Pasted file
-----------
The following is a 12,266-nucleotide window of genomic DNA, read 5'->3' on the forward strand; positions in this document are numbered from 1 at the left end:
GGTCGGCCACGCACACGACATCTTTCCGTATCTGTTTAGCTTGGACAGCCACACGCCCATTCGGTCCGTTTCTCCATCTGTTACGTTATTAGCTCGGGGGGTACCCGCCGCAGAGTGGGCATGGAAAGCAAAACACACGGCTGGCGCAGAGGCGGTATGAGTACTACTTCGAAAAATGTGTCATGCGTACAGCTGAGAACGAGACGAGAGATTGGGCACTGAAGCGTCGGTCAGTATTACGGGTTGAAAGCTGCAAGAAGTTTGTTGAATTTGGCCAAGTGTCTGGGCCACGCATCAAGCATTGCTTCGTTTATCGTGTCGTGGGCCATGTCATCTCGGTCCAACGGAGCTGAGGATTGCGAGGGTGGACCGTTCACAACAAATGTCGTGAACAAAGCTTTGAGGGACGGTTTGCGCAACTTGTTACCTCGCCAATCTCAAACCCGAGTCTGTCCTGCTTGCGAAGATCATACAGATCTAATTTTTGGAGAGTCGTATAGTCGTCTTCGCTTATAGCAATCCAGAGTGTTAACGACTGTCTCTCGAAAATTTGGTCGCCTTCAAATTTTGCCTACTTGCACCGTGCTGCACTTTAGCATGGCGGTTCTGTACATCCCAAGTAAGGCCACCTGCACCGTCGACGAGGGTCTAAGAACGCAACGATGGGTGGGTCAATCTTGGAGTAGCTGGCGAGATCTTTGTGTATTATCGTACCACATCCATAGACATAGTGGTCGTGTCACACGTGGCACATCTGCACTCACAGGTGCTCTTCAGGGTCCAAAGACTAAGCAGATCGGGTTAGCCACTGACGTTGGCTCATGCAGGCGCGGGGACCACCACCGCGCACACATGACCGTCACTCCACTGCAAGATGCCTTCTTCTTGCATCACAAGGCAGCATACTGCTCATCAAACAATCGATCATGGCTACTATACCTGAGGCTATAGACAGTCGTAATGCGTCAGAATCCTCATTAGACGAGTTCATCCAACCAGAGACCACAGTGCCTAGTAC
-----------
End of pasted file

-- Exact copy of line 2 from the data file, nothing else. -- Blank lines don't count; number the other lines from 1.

GGTCGGCCACGCACACGACATCTTTCCGTATCTGTTTAGCTTGGACAGCCACACGCCCATTCGGTCCGTTTCTCCATCTGTTACGTTATTAGCTCGGGGGGTACCCGCCGCAGAGTGGGCATGGAAAGCAAAACACACGGCTGGCGCAGAGGCGGTATGAGTACTACTTCGAAAAATGTGTCATGCGTACAGCTGAGAACGAGACGAGAGATTGGGCACTGAAGCGTCGGTCAGTATTACGGGTTGAAAGCTGCAAGAAGTTTGTTGAATTTGGCCAAGTGTCTGGGCCACGCATCAAGCATTGCTTCGTTTATCGTGTCGTGGGCCATGTCATCTCGGTCCAACGGAGCTGAGGATTGCGAGGGTGGACCGTTCACAACAAATGTCGTGAACAAAGCTTTGAGGGACGGTTTGCGCAACTTGTTACCTCGCCAATCTCAAACCCGAGTCTGTCCTGCTTGCGAAGATCATACAGATCTAATTTTTGGAGAGTCGTATAGTCGTCTTCGCTTATAGCAATCCAGAGTGTTAACGACTGTCTCTCGAAAATTTGGTCGCCTTCAAATTTTGCCTACTTGCACCGTGCTGCACTTTAGCATGGCGGTTCTGTACATCCCAAGTAAGGCCACCTGCACCGTCGACGAGGGTCTAAGAACGCAACGATGGGTGGGTCAATCTTGGAGTAGCTGGCGAGATCTTTGTGTATTATCGTACCACATCCATAGACATAGTGGTCGTGTCACACGTGGCACATCTGCACTCACAGGTGCTCTTCAGGGTCCAAAGACTAAGCAGATCGGGTTAGCCACTGACGTTGGCTCATGCAGGCGCGGGGACCACCACCGCGCACACATGACCGTCACTCCACTGCAAGATGCCTTCTTCTTGCATCACAAGGCAGCATACTGCTCATCAAACAATCGATCATGGCTACTATACCTGAGGCTATAGACAGTCGTAATGCGTCAGAATCCTCATTAGACGAGTTCATCCAACCAGAGACCACAGTGCCTAGTAC